CLEVELAND -- The Yankees have grown to expect sharp outings from Masahiro Tanaka, and so off-nights like these are considered rarities, seeming to belong in the vault of rare games where Mariano Rivera's blown saves and Derek Jeter's mental lapses were stored.
Yet Tanaka has now lost three of his last four outings, and he isn't quite sure what to make of it. The right-hander was peppered for five earned runs and 10 hits, both career highs, as the Indians rallied to hand the Yankees a 5-3 defeat on Tuesday at Progressive Field.
"I think it had a lot to do with my command, the command of my pitches," Tanaka said through an interpreter. "I feel that a lot of my pitches were going right down the middle where it's actually pretty easy for the batters to hit."
Cleveland took the lead in the sixth on a two-run homer from Nick Swisher, who has not had much to celebrate during his frustrating year. Facing his former club offered a boost, as Swisher homered off Yanks pitching for the second consecutive night.
Michael Brantley stroked a pair of run-scoring doubles before adding a seventh-inning homer off Tanaka, who worked 6 2/3 innings. New York didn't produce a hit after the third inning as Tanaka was saddled with his fourth loss of the year.
"It happens. We know he's not going to be perfect," Yankees manager Joe Girardi said. "We understand that. We know how good he's been, but we know he's not going to be perfect."
The Yankees seemed to have Cleveland starter Trevor Bauer on the ropes early, producing three runs in the first two innings, but Bauer settled in and held New York to just four hits over seven innings.
"[Tanaka] is the kind of guy that when you give up a run or two, that could be the game with him on the mound," Bauer said.
Bryan Shaw pitched a scoreless eighth and Cody Allen set New York down in the ninth for his 10th save.
After beginning the year 11-1 with a 1.99 ERA, Tanaka is 1-3 with a 4.25 ERA in his last four outings -- three of which have come on the regular fifth day, something the Yankees tried to avoid earlier in the year whenever possible.
Catcher Brian McCann said that Tanaka's offspeed pitches and fastball were both up, which could hint at fatigue. Swisher said that he was fortunate that Tanaka hung a sixth-inning, two-strike slider, which he slugged just over the wall in right-center field.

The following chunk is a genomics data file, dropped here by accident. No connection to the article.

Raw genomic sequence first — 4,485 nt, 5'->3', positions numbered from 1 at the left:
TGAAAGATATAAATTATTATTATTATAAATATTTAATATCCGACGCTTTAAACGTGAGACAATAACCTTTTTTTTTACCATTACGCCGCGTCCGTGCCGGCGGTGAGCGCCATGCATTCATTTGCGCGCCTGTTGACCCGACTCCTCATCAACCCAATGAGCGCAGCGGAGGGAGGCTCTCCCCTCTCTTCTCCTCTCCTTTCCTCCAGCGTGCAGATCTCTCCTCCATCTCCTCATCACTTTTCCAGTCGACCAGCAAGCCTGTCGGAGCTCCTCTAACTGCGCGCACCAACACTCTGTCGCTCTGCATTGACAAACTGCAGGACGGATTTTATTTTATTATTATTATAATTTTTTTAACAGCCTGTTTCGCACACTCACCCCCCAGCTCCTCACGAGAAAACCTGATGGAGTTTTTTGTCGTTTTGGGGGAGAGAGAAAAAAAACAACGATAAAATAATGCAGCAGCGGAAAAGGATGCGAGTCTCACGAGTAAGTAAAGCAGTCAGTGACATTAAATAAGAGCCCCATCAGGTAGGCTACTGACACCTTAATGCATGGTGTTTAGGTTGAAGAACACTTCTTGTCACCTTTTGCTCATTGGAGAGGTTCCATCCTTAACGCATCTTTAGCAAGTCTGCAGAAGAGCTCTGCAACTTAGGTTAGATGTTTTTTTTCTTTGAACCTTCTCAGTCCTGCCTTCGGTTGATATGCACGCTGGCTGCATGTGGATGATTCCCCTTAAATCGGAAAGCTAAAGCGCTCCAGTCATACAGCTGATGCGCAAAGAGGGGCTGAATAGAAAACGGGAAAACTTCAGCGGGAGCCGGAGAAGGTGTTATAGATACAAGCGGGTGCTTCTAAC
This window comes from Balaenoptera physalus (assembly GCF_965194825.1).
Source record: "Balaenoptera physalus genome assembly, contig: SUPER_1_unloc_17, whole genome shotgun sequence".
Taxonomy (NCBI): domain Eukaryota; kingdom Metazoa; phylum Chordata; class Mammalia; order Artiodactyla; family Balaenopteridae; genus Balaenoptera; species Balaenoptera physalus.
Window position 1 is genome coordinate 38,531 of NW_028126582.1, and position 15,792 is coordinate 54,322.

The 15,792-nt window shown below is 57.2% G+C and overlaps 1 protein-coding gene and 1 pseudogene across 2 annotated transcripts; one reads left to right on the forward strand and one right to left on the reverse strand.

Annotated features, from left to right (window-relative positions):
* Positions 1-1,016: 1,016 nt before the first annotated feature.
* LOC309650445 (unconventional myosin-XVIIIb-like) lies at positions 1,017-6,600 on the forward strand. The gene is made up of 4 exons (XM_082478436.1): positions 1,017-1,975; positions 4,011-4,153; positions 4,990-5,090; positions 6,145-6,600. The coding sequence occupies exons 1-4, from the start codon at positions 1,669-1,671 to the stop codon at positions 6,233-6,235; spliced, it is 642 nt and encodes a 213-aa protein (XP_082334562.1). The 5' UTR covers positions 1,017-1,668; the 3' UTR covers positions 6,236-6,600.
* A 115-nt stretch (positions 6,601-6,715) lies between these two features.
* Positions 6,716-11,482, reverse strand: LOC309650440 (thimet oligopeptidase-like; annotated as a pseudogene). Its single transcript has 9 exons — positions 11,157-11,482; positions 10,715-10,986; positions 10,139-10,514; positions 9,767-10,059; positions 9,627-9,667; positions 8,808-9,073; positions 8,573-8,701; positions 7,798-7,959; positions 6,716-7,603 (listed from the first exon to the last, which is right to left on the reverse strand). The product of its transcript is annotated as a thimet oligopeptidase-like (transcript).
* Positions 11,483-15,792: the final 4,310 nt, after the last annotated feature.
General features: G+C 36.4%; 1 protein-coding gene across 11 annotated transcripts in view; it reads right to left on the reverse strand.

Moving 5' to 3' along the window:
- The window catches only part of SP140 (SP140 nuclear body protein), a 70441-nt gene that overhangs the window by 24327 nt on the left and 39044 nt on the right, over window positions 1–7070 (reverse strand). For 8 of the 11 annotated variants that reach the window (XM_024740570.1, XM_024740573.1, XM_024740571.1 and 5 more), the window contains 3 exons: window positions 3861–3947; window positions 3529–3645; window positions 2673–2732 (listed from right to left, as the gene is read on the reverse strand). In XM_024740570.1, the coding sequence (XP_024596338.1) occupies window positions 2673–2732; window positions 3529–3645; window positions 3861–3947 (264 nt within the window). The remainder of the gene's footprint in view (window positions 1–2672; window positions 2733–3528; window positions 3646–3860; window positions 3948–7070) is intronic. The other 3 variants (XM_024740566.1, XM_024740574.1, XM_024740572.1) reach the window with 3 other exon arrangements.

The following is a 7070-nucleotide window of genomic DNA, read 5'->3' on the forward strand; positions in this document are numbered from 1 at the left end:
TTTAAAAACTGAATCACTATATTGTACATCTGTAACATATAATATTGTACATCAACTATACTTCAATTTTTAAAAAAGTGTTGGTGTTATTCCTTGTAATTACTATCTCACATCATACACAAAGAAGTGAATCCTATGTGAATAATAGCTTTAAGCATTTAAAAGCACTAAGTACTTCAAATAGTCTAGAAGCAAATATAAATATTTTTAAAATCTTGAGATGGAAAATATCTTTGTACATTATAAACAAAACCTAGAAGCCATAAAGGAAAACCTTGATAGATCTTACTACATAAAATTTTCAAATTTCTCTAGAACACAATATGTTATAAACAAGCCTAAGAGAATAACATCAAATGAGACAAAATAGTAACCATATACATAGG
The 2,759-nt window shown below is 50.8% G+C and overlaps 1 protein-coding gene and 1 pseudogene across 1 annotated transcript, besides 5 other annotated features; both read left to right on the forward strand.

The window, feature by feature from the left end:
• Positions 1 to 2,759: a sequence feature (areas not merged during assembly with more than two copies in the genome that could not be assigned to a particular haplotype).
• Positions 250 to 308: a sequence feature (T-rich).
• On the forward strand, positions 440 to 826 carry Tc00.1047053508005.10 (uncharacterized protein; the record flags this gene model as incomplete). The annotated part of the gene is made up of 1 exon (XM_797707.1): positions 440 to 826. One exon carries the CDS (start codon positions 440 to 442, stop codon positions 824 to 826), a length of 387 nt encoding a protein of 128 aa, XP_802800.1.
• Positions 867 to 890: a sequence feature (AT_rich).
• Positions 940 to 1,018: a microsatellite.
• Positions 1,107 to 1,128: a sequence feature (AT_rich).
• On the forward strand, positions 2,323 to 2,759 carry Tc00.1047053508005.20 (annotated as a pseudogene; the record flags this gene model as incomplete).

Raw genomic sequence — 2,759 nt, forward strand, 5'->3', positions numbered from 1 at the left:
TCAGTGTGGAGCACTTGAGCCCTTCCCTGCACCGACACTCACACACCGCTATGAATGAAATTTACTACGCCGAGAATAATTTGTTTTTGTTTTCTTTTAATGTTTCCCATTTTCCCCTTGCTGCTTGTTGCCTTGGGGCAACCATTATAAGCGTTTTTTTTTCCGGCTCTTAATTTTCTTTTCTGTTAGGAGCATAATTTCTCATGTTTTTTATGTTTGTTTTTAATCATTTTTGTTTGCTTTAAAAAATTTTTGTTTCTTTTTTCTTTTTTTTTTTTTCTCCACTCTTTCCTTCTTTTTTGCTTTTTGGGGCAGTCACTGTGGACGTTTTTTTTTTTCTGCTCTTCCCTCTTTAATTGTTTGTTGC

"It's the first time we've ever seen him, so going up there your first couple at-bats, you're kind of feeling him out, seeing what he's got," Swisher said. "In that situation right there, from the scouting reports along with the video we've seen, he loves that split and slider."
Tanaka said that he does not believe the more regular workload has affected his stamina.
"I didn't feel that bad going out on the mound tonight," Tanaka said. "Actually, I did feel that my fastball was a bit better than last time."
Asked if the recent issues are related to his pitching or the adjustments that hitters have made, Tanaka replied, "Maybe both." Girardi said that it is still much too early for him to be worried.
"Every pitcher goes through that," Girardi said. "If it goes for a long time, I think you become concerned, but every pitcher goes through it."
New York scored twice in the first, as Mark Teixeira knocked home Brett Gardner with an RBI single. Gardner drew a leadoff walk to start the game, extending his consecutive on-base streak to a career-high 23 games.
Jacoby Ellsbury scored the second Yankees run on an error by catcher Yan Gomes, who air-mailed a throw into center field on a double steal. Gardner knocked home a run in the second inning with a groundout, but that was the last dent before the game got away from the Yanks.
"You have a pretty good feeling about [Tanaka] on the mound, definitely, but tonight wasn't the night," Girardi said. "You move on to the next start."